Transpositional flap

Transpositional flaps have this name because the movement is the mobilize non-adjacent skin and transposition the skin over intervening skin into the defect. The most commonly used flaps are the rhomboid and bilobed flaps.[19] The same rules for sutures and post-operative wound care applications. Flap designs and more advanced techniques are beyond the scope of this article.

Skin Grafts

  • Split-thickness skin grafts (STSG)

 This variety is a graft of epidermis or partial thickness dermis. Usually, it merits consideration when the defect is large and other forms of reconstruction are not suitable. STSG harvesting is normally with a manual or powered dermatome under local or general anesthetic. Typical thickness is of the range 0.30 to 0.45mm.

STSG usually have better take success rates, and can generally cover a larger surface than FTSG, due to the STSG being thin and have reduced metabolic requirements. Meshing can be performed to the graft to allow greater wound coverage and fluid egress, helping prevent a fluid build up that can inhibit imbibition. STSG leaves a donor site that needs a dressing but no surgical closure. The main disadvantage of STSG is that they often leave a white, patch-like appearance, which can have a poor cosmetic match for the grafted scalp area. See FTSG for improving the graft take rate. 

  • Full-thickness skin grafts (FTSG)

FTSG are grafts of the epidermis and complete dermis with or without subcutaneous fat. Harvesting comes from an appropriate area using routine surgical equipment, e.g., neck skin (dermatome not required). Commonly a precise template is made of the wound, and the donor site will require primary closure. FTSG is thicker and has higher metabolic demand; thus they have a higher rate of failure, though that is often dependant on the surgeon and their particular skill set as well as the patient and their co-morbidities. Persistent oozing or bleeding from the wound can lead to hematoma or seroma which can cause the graft not to take. Manually fenestrating the graft can allow the blood/serum to drain. A bolster dressing is applied to the wound with silk tie-over sutures to encourage the graft to sit flush and to take. Over time plasmatic imbibition, revascularization, and contraction occur.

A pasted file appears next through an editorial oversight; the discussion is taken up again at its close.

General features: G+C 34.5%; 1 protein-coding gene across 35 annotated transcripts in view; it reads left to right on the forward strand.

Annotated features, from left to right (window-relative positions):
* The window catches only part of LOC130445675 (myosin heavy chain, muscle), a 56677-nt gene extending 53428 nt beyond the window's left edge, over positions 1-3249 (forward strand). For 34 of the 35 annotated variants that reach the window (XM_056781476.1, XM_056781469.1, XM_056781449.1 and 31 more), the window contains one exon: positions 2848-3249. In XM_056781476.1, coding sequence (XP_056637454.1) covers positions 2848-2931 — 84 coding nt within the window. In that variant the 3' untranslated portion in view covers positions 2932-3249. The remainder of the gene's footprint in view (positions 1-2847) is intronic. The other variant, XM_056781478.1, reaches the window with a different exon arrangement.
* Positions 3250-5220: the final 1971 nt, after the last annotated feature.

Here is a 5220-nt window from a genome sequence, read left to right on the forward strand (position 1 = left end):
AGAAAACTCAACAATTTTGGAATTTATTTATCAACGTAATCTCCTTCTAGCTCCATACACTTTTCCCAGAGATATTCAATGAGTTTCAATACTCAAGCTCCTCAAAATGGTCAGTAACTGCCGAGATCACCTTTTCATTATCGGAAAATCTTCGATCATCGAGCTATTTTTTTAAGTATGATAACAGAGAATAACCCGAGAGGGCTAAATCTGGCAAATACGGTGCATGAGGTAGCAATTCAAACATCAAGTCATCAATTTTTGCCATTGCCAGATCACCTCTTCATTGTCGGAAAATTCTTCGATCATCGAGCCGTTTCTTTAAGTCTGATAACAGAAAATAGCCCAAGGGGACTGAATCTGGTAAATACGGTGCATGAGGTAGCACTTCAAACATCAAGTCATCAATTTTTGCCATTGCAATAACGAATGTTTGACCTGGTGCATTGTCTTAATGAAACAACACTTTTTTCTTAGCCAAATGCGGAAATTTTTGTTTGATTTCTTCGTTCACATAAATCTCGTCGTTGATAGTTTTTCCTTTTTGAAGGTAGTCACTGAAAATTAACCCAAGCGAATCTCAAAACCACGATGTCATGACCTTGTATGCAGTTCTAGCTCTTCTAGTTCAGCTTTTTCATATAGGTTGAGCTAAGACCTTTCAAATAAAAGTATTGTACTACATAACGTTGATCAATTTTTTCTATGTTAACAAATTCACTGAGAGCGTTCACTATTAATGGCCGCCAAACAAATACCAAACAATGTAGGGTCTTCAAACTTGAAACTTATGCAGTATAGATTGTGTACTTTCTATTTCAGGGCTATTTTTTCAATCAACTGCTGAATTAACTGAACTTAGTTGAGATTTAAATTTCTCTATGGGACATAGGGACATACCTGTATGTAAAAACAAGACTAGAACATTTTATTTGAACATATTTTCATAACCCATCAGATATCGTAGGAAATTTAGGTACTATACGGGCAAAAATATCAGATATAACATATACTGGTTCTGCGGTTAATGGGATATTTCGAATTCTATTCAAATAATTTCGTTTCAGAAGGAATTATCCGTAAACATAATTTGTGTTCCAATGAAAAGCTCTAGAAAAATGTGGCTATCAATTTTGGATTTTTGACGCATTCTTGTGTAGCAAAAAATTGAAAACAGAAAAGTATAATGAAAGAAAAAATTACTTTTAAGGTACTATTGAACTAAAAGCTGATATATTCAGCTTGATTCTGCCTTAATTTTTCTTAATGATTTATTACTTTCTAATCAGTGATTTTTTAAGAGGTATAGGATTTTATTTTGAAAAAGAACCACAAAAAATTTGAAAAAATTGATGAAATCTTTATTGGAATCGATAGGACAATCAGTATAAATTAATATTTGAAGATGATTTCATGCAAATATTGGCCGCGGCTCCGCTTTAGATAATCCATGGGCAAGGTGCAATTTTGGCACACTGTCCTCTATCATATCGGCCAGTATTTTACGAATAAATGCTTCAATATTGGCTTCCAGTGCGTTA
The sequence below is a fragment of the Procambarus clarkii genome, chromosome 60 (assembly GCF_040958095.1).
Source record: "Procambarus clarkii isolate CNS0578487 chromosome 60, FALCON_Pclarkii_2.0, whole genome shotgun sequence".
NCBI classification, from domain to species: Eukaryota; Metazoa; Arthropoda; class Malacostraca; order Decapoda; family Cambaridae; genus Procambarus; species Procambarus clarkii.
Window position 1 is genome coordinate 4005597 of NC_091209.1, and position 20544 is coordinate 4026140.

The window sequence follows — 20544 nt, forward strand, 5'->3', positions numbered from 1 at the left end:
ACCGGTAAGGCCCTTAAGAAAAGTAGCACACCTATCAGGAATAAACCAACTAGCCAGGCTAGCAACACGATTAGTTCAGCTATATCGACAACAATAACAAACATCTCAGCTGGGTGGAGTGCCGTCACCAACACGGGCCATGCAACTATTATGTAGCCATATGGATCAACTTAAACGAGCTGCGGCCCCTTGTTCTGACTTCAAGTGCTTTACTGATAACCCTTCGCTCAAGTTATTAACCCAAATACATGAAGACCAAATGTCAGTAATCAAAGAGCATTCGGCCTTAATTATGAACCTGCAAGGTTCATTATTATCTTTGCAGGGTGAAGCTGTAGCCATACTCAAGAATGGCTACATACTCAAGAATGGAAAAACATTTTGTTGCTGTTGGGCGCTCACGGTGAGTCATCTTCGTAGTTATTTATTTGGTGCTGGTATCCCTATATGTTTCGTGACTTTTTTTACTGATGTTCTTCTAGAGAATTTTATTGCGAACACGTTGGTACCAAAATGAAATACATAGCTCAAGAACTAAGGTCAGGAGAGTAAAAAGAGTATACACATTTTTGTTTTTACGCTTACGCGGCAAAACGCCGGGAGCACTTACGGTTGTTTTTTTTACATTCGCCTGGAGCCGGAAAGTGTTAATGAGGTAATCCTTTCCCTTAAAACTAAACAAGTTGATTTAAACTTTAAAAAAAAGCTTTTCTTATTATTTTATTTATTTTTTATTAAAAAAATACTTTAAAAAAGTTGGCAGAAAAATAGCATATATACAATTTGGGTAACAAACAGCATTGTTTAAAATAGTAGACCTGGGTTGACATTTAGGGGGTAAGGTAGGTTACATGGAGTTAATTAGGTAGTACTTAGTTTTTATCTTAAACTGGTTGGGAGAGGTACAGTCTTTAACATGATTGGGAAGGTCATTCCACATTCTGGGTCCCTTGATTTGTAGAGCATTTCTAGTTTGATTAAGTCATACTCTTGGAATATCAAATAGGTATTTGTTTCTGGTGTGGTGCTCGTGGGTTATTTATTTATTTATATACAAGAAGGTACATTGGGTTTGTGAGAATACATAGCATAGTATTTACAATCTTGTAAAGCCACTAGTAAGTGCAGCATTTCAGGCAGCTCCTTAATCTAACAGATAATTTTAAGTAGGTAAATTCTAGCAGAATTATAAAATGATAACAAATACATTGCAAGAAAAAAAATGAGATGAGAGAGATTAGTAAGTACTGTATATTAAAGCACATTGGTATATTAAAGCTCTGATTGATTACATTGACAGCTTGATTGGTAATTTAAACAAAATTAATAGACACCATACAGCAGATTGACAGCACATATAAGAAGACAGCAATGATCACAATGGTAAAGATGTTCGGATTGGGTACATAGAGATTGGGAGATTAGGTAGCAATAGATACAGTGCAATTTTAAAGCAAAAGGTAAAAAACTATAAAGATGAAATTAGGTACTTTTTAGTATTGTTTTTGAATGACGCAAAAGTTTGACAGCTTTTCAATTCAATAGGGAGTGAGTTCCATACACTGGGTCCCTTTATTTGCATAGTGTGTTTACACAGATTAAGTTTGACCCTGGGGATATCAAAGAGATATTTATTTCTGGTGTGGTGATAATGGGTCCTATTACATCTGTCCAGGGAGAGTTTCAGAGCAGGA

• Infection
  • Bleeding
  • Scar
  • Poor cosmesis
  • Wound breakdown
  • Flap failure
  • Graft failure (hematoma/seroma)
  • Need for further surgery

Clinical Significance

From the management of total scalp avulsion injuries to advancements in microsurgery and free tissue transfer, the techniques used in scalp reconstruction have mirrored advances in plastic surgery.[20] However, most scalp defects can undergo management by local tissue rotational or advancement flaps. Well, designed flaps require preservation of the natural hairline, incorporation of major vascular pedicles, and closure without tension. 

Enhancing Healthcare Team Outcomes

Pre-operative planning and proper intra-operative execution is the key to successful scalp reconstruction. The surgeon should have good knowledge of scalp anatomy, hair physiology, skin biomechanics, and available local tissue to allows for excellent aesthetic reconstruction. Nurses who look after these patients should be fully aware of the potential complications that can occur in the post-operative period. At the first sign of infection, vascular compromise or graft necrosis, the plastic surgeon should be notified. All this points to the necessity of an interprofessional team approach, to managing these cases. This interprofessional team includes surgeons, surgical nursing, and pharmacists in the event of post-procedure infection or prophylaxis. Such an approach best guarantees an optimal patient outcome.

(Click Image to Enlarge)
Scalp reconstruction following excision of Merkel cell carcinoma of scalp
Scalp reconstruction following excision of Merkel cell carcinoma of scalp
Contributed by Apostolos Karkanevatos, MD


Sirhan Alvi


1/20/2023 10:32:03 AM